Lower gas prices will hang around all winter
$4 a gallon gas is just a bad memory.
As gas got more expensive, people cut back on driving.
Americans drove 5.6% less, or 15 billion fewer miles, in August compared with the same month in 2007. That's the largest single monthly decline on record, according to the U.S. Department of Transportation.
The driving drop-off created less of a need for gas -- and for oil, the key component in gasoline.
Because of that, and a slowing global economy, oil has taken a spectacular tumble from last summer's peak of $140 a barrel to $40 a barrel this winter.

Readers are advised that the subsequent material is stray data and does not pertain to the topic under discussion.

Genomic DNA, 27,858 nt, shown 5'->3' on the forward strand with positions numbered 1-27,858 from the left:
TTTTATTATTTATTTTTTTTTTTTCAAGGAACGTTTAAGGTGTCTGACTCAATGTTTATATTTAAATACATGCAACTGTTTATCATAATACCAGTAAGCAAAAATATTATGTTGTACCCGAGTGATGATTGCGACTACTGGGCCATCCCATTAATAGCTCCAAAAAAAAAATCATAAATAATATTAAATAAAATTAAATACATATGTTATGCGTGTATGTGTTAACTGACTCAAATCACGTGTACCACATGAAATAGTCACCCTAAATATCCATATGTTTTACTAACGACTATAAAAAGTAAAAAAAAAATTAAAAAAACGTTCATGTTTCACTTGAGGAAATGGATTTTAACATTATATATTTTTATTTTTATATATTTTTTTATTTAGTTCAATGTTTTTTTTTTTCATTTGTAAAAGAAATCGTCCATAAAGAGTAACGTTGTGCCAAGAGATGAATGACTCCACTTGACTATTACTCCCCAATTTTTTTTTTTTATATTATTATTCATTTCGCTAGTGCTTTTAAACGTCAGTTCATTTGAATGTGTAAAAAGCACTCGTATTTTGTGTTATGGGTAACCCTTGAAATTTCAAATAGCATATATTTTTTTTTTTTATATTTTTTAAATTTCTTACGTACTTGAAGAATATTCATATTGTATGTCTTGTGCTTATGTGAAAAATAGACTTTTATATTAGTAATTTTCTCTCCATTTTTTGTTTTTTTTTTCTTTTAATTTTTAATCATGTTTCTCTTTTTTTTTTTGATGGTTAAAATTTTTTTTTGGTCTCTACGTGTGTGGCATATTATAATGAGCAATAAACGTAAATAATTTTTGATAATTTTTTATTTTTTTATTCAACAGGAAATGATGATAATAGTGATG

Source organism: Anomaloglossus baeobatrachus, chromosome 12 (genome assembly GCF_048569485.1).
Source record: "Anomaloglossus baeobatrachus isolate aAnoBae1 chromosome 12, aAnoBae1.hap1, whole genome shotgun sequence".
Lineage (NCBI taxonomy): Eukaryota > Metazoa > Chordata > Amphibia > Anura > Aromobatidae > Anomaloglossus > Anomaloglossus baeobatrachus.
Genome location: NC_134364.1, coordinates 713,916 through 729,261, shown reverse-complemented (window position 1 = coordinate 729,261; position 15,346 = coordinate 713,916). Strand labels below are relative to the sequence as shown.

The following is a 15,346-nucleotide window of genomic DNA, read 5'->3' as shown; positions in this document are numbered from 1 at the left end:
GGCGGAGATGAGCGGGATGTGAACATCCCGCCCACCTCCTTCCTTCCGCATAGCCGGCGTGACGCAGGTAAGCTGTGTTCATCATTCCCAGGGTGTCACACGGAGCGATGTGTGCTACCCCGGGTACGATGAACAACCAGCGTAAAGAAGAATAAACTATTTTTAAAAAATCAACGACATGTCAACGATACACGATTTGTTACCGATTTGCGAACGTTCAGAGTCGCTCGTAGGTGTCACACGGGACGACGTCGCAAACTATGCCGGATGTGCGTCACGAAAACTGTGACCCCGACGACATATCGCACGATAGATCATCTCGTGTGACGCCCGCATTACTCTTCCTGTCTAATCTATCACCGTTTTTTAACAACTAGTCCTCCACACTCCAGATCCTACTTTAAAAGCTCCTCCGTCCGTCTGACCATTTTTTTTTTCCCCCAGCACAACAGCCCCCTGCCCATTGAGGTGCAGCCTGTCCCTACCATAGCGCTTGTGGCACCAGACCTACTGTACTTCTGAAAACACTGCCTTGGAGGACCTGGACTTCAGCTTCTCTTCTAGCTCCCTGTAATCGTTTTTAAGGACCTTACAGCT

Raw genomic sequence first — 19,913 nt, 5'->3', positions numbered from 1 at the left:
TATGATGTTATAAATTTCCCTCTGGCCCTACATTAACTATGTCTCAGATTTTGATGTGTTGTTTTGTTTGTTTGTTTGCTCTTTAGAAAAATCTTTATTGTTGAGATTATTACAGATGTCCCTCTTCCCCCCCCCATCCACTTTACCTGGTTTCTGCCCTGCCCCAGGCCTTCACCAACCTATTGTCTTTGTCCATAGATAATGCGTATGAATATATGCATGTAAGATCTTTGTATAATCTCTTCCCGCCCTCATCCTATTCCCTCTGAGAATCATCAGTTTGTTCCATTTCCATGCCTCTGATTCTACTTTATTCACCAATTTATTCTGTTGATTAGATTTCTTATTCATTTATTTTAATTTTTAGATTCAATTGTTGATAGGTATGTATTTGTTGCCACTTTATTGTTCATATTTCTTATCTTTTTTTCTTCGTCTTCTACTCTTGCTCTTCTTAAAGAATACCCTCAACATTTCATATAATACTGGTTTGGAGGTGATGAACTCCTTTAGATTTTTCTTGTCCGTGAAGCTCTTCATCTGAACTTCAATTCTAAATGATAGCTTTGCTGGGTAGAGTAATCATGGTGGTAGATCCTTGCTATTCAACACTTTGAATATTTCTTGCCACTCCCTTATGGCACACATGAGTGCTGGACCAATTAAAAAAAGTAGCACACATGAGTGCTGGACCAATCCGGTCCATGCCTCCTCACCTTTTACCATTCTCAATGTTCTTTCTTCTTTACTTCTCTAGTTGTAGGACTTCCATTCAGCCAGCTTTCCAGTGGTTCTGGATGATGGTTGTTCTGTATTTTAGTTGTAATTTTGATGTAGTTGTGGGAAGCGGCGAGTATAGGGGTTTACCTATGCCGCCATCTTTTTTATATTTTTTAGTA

Will prices rise again? Almost certainly, but probably not until spring.
Analysts project gas prices could drop to an average of $2.20 to $2.50 a gallon nationally and $2.70 to $3 in California, by January 2009, according to the Los Angeles Times.
On Oct. 24, the Organization of the Petroleum Exporting Countries voted to cut oil production. But even if that happens, experts say prices will continue to fall.
"I think we definitely have another 15 cents to 20 cents to go," Fred Rozell, director of retail pricing for the Oil Price Information Service in New Jersey, told the Times.